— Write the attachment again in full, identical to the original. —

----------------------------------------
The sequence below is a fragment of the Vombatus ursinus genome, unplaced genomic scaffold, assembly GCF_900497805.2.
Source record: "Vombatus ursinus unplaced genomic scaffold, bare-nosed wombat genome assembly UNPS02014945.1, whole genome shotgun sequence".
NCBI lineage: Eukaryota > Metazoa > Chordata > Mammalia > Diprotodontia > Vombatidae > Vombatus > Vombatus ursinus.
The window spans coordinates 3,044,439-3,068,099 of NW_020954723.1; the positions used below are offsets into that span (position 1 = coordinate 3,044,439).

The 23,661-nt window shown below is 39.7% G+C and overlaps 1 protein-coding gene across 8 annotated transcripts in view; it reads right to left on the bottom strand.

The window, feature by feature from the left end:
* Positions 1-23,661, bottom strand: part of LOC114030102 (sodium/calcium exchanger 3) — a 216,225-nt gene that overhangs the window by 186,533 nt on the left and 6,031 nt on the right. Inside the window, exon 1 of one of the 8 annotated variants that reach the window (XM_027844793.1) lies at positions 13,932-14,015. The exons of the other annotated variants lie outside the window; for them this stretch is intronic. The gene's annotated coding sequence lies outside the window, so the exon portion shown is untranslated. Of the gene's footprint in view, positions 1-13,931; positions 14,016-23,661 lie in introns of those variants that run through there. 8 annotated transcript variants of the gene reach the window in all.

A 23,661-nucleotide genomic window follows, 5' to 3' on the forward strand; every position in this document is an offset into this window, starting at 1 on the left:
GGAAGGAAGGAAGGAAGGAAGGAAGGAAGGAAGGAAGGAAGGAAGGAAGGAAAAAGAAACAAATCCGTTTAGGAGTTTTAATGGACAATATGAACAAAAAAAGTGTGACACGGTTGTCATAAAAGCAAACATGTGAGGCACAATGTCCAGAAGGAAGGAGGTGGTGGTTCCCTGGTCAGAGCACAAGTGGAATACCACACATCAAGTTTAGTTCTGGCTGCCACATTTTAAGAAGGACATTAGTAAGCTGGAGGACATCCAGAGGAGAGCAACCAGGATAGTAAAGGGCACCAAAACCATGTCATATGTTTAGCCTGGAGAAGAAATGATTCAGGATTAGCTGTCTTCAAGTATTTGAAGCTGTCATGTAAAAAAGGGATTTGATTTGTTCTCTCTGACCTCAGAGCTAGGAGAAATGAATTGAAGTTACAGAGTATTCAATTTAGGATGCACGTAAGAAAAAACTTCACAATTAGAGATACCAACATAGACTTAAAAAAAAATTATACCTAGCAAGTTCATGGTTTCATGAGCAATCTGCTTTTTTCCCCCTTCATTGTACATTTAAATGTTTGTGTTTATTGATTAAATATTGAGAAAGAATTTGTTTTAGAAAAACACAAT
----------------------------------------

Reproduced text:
The sequence below is a fragment of the Vombatus ursinus genome, unplaced genomic scaffold, assembly GCF_900497805.2.
Source record: "Vombatus ursinus unplaced genomic scaffold, bare-nosed wombat genome assembly UNPS02014945.1, whole genome shotgun sequence".
NCBI lineage: Eukaryota > Metazoa > Chordata > Mammalia > Diprotodontia > Vombatidae > Vombatus > Vombatus ursinus.
The window spans coordinates 3,044,439-3,068,099 of NW_020954723.1; the positions used below are offsets into that span (position 1 = coordinate 3,044,439).

The 23,661-nt window shown below is 39.7% G+C and overlaps 1 protein-coding gene across 8 annotated transcripts in view; it reads right to left on the bottom strand.

The window, feature by feature from the left end:
* Positions 1-23,661, bottom strand: part of LOC114030102 (sodium/calcium exchanger 3) — a 216,225-nt gene that overhangs the window by 186,533 nt on the left and 6,031 nt on the right. Inside the window, exon 1 of one of the 8 annotated variants that reach the window (XM_027844793.1) lies at positions 13,932-14,015. The exons of the other annotated variants lie outside the window; for them this stretch is intronic. The gene's annotated coding sequence lies outside the window, so the exon portion shown is untranslated. Of the gene's footprint in view, positions 1-13,931; positions 14,016-23,661 lie in introns of those variants that run through there. 8 annotated transcript variants of the gene reach the window in all.

A 23,661-nucleotide genomic window follows, 5' to 3' on the forward strand; every position in this document is an offset into this window, starting at 1 on the left:
GGAAGGAAGGAAGGAAGGAAGGAAGGAAGGAAGGAAGGAAGGAAGGAAGGAAAAAGAAACAAATCCGTTTAGGAGTTTTAATGGACAATATGAACAAAAAAAGTGTGACACGGTTGTCATAAAAGCAAACATGTGAGGCACAATGTCCAGAAGGAAGGAGGTGGTGGTTCCCTGGTCAGAGCACAAGTGGAATACCACACATCAAGTTTAGTTCTGGCTGCCACATTTTAAGAAGGACATTAGTAAGCTGGAGGACATCCAGAGGAGAGCAACCAGGATAGTAAAGGGCACCAAAACCATGTCATATGTTTAGCCTGGAGAAGAAATGATTCAGGATTAGCTGTCTTCAAGTATTTGAAGCTGTCATGTAAAAAAGGGATTTGATTTGTTCTCTCTGACCTCAGAGCTAGGAGAAATGAATTGAAGTTACAGAGTATTCAATTTAGGATGCACGTAAGAAAAAACTTCACAATTAGAGATACCAACATAGACTTAAAAAAAAATTATACCTAGCAAGTTCATGGTTTCATGAGCAATCTGCTTTTTTCCCCCTTCATTGTACATTTAAATGTTTGTGTTTATTGATTAAATATTGAGAAAGAATTTGTTTTAGAAAAACACAAT